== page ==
Doug McIntosh offers a guess: “We now see Fannie Mae and Ginnie Mae, with hundreds of billions in sub-par mortgages, are reeling like drunks. All that is left is a bankrupt consumer using home equity loans. The actual value of the homes is a fantasy as recent declines in home prices are beginning to show. The last two legs sustaining the economic illusion are now being hammered by high energy prices, endless war, a savage job market and political anarchy on our streets. So, all you optimists out there in TV land…Once the American consumer stops spending, which is now happening, and stops being able to use home equity loans, what’s left? I say the abyss, but then I’m a doomer. I prefer to say I’m a student of history, a realist and a shrewd judge of human character. The time of death is now upon the planet Earth I call home. If the four horsemen haven’t been released, at least they are pawing the ground at the starting gate. The days ahead will not be pleasant to be sure. We may survive them or we may not. At least it’s going to be interesting.”

Eric, you’re not a doomer…what do you see?


Eric Fry in New York City…

– So far, war is proving to be somewhat less bullish that advertised…for the stock market, that is. War is plenty bullish for oil and gold and all the other sorts of assets that investors seek when they’re terrified of buying stocks.

– The first 13 days of war have brought very little luck to most investors. Yesterday, the Dow tumbled another 154 points to 7,992 and the Nasdaq dropped 2% to 1,341. Meanwhile, gold, oil and bonds continued to power ahead. The safe-haven metal gained $4.50 to $336.90 an ounce; oil gushed 88 cents to $31.04 a barrel; and the 10-year Treasury jumped three quarters of a point, pushing its yield down to 3.82% from 3.90% last Friday.

– Given the considerable national angst that is resulting from the Iraqi campaign, investor demand for safe-haven investments is hardly surprising. But what is at least a little surprising is that any investor could consider a 10- year debt obligation from the U.S. government to be a “safe haven”. Is this not the same government that will borrow about $300 billion this year, just to keep the lights on? And isn’t this the same government that will spend about $100 billion waging war against Iraq, and maybe tens of billions more to clean up the place afterwards?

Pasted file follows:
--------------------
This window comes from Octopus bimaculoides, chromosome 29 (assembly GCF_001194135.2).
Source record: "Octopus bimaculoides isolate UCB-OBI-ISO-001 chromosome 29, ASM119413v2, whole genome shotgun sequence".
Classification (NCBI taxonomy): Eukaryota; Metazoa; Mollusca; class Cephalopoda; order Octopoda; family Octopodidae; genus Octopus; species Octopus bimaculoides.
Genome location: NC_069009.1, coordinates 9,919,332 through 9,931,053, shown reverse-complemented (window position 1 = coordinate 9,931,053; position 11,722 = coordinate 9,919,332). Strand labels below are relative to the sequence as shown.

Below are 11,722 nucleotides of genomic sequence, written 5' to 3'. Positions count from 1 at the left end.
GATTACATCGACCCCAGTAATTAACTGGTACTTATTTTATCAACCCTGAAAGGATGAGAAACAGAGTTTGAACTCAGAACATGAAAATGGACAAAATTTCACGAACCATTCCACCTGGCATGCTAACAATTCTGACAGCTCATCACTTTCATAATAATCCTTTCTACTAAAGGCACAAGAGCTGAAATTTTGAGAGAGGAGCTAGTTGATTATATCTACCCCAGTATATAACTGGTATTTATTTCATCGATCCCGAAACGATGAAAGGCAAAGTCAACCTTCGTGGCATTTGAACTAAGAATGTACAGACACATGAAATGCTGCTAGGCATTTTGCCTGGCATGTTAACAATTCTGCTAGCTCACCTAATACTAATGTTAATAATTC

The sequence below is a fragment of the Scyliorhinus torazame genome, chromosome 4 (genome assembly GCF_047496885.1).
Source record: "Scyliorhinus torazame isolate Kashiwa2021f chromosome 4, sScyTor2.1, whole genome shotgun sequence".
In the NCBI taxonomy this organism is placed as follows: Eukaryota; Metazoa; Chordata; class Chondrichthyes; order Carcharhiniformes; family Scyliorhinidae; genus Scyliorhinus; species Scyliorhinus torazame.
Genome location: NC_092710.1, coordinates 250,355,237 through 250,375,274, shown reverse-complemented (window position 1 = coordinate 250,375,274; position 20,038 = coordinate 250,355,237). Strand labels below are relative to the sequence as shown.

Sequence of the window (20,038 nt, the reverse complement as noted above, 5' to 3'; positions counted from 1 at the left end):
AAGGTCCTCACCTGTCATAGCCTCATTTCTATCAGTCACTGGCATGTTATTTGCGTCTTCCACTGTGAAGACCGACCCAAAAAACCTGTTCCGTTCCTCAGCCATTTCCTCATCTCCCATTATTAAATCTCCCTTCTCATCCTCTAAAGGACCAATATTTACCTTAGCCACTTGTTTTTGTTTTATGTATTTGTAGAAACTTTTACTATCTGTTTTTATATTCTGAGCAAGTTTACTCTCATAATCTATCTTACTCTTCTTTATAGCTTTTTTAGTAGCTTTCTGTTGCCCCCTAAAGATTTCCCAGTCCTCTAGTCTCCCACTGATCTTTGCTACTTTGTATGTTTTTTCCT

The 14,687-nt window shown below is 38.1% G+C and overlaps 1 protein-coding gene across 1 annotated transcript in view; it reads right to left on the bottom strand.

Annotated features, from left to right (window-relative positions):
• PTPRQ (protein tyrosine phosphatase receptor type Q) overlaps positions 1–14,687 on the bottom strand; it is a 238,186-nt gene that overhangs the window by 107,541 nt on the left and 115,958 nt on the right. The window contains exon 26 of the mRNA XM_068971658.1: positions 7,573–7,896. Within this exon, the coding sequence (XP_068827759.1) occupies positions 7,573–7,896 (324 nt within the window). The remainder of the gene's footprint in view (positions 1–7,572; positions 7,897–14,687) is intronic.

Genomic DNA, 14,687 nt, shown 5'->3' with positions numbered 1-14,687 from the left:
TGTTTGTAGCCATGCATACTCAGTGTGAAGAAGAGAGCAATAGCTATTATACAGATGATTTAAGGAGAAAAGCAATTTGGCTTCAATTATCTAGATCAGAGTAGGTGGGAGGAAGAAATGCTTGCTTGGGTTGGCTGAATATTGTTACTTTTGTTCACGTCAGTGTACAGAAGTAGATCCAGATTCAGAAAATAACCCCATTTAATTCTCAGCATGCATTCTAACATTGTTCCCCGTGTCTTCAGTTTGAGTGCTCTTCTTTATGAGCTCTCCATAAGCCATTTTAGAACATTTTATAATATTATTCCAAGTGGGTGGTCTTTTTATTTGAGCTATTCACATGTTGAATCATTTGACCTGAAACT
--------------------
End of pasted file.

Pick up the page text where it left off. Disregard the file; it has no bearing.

– Last week, while on the air as guest host of CNNfn’s “Market Call,” your co-editor dubbed the 10-year U.S. Treasury note, “the single best short sale in any financial market”. Whatever the eventual military outcome of the Iraqi conflict, the fiscal campaign back home is already a resounding defeat. And yet, bond buyers somehow believe that victory is theirs.

– Whether the military onslaught against Iraq leads to a fast victory, slow victory or medium-paced victory, the bond market is sure to become a prominent “collateral victim” of the costly campaign. Strictly speaking, the $100 billion or so that it will cost to “liberate Iraq” is not an unbearable burden. But that’s just the tip of the iceberg.

– “The burdens that follow – from occupation, reconstruction, humanitarian aid and checkbook diplomacy – could extend well into the coming decade,” the New York Times predicts. “Taxpayers for Common Sense put the total cost of the world’s engagement with Iraq at $544 billion, spread over 10 years.”

– And then there are the substantial “hidden costs” – like high-priced oil. William Nordhaus, a professor of economics at Yale University, calculates that in a worst-case scenario, rising oil prices cost as much as $391 billion over 10 years. The Iraqi war will also speed a regime- change in the bond markets from one of low and falling interest rates to one of high and rising interest rates.

– How much the war in Iraq will ultimately coast – or, for that matter, any of the future wars in the Middle East that the Bush administration may have up its sleeve – is anybody’s guess. “The start of war is like the break in a pool game,” says Jim Grant. “Predictions are out the window. Possibly, President Bush will not allow this country to become overextended in places where the Founding Fathers would not have expected to find U.S. troops on any pretext. However, the presidential rhetoric is messianic – a ‘liberated’ Iraq could ‘show the power of freedom…by bringing hope and progress into the lives of millions,’ he declared in a February 28 speech at the AEI – and the logic of a preemptive foreign policy points to years of full employment for U.S. forces abroad.